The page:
The White House has issued a belated response - or ultimately a weak attempt at damage control - amid growing bipartisan outrage that despite his prior "tough" talk on the campaign trail to "hold the Saudis to account", crown prince Mohammed bin Salman is getting off scot-free.
"The Biden administration defended its decision not to sanction Saudi Arabia’s Crown Prince Mohammed bin Salman personally for his role in the death of Washington Post columnist Jamal Khashoggi, as the White House confirmed no more actions against the kingdom are imminent," Stars & Stripes reports Sunday. This means that not so much as suspension of weapons sales are on the table, apparently.
This despite the newly declassified intelligence assessment identifying MbS as "approving" the operation to kill or capture the Washington Post journalist.
Biden's answer as to why the US is stopping short at sanctioning dozens of lower-level Saudi officials (and not MbS) that the newly declassified intelligence assessment identified as orchestrating Jamal Khashoggi's Oct.2018 murder appears to simply be that the Saudis are "our allies":
"The United States has not historically sanctioned the leaders of countries where we have diplomatic relations or even some where we don’t have diplomatic relations," White House Press Secretary Jen Psaki said on "Fox News Sunday." "Behind the scenes there are a range of diplomatic conversations."
A White House statement indicated that no further actions will be taken against Riyadh (other than slapping up to 76 officials with 'travel restrictions'):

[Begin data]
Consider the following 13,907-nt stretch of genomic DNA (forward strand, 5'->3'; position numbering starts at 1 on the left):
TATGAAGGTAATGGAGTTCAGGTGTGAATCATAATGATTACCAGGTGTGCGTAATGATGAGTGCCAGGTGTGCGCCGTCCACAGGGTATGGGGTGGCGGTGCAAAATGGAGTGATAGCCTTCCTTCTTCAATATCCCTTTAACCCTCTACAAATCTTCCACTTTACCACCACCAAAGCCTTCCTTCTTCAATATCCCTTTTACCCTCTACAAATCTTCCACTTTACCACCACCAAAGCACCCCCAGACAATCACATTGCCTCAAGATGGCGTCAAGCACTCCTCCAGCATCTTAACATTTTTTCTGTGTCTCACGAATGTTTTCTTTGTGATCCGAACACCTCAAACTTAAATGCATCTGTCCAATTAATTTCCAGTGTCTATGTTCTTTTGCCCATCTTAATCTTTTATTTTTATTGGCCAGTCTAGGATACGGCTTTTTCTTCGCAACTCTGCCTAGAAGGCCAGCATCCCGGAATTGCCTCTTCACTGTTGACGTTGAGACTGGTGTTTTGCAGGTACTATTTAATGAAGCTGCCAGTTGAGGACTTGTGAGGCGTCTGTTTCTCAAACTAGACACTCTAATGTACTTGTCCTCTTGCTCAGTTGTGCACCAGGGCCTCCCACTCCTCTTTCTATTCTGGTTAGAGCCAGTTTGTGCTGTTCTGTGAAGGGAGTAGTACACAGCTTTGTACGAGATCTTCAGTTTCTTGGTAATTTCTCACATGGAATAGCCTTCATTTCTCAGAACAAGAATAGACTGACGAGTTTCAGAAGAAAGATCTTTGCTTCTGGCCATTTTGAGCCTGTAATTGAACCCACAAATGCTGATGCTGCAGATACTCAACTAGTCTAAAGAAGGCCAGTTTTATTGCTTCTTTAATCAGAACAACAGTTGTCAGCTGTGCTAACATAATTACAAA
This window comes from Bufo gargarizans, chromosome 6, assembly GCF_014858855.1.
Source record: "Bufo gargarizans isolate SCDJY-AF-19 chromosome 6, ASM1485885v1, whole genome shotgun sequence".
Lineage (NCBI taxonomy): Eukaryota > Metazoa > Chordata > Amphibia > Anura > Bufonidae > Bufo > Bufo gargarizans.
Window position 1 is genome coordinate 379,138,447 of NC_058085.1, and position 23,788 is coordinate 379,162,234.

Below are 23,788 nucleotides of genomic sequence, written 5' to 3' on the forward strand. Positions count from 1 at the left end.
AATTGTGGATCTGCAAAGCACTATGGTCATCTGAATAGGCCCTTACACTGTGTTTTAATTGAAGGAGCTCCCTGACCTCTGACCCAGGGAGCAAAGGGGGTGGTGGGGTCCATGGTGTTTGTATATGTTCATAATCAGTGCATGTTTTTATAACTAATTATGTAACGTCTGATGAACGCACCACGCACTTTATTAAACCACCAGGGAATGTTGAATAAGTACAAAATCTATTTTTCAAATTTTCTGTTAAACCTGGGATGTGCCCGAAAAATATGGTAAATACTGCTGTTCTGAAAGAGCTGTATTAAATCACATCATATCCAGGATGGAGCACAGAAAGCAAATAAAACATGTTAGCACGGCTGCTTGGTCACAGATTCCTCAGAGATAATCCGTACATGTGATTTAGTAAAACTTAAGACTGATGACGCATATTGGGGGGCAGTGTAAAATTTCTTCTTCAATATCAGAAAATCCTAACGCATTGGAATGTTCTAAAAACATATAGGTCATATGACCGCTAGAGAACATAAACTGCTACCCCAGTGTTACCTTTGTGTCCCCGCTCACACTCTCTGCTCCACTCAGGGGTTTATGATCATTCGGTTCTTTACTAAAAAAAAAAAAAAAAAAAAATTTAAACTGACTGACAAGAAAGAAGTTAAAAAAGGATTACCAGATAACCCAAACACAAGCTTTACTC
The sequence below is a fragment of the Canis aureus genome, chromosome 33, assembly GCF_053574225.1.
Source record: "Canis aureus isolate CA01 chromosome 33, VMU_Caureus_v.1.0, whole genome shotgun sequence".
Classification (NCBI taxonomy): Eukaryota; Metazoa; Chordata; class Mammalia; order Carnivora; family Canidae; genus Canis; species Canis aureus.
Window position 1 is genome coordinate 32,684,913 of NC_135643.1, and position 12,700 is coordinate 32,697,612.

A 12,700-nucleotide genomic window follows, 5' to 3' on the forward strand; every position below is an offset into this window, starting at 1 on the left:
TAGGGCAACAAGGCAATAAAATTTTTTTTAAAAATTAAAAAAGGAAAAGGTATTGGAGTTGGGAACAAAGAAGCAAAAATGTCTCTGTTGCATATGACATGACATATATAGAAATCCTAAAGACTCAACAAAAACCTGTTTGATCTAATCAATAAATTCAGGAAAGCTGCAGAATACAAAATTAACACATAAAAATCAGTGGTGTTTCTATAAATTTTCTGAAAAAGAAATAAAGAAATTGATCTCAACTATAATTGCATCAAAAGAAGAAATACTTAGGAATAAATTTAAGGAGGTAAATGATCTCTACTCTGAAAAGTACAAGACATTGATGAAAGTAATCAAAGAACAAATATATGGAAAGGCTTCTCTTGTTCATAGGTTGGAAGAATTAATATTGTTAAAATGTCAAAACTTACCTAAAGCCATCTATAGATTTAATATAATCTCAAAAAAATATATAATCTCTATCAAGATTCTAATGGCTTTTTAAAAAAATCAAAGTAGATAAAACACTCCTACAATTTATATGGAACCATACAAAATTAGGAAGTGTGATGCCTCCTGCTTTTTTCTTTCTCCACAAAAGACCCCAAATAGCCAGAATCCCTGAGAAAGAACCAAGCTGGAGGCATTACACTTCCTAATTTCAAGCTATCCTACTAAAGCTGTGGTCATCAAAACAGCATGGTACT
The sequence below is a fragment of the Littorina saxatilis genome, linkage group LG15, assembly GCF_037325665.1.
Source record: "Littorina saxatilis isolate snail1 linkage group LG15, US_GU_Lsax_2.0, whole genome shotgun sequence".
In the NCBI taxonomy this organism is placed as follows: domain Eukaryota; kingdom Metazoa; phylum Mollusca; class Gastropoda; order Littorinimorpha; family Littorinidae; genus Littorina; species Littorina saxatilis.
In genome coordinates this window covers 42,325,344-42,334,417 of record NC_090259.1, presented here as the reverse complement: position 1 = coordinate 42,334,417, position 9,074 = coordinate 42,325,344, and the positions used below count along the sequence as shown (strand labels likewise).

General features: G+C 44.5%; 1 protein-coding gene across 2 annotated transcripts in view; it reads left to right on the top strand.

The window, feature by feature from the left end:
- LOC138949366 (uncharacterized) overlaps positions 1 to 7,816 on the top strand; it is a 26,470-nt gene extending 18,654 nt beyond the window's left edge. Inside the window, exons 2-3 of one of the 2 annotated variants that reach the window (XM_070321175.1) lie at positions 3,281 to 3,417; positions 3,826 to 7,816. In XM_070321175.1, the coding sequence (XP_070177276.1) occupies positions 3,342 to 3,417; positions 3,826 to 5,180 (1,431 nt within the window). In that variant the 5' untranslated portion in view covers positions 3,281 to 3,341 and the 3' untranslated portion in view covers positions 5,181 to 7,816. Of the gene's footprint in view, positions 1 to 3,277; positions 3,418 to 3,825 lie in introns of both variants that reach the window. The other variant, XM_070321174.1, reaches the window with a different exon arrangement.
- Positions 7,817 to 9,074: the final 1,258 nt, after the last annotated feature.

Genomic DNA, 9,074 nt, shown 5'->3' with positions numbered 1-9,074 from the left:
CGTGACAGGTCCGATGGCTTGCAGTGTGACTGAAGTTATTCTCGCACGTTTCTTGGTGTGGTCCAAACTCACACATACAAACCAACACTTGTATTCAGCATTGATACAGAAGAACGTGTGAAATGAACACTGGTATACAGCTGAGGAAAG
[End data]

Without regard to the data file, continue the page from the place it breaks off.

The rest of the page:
"The recalibration of relations with Saudi Arabia began on January 20th and it’s ongoing," the White House said in a statement. "The Administration took a wide range of new actions on Friday. The President is referring to the fact that on Monday, the State Department will provide more details and elaborate on those announcements, not new announcements."
Also, this is quite the statement...— Andrew Desiderio (@AndrewDesiderio) February 26, 2021
“The President should not meet with the Crown Prince, or talk with him, and the Administration should consider sanctions on assets in the Saudi Public Investment Fund he controls that have any link to the crime.”
Certainly the Saudis now have little to worry about given the White House is meekly talking "recalibration of relations" in the wake of US intelligence identifying MbS as having ordered the brutal killing and dismemberment.
So it took no time at all for things to return to "business of usual" in terms of Washington relations with the Saudi regime. The Saudi prince literally got away with murder... and now has a perpetual "get out of jail free card" simply because he's a White House "ally". Ultimately this of course comes as no surprise at all.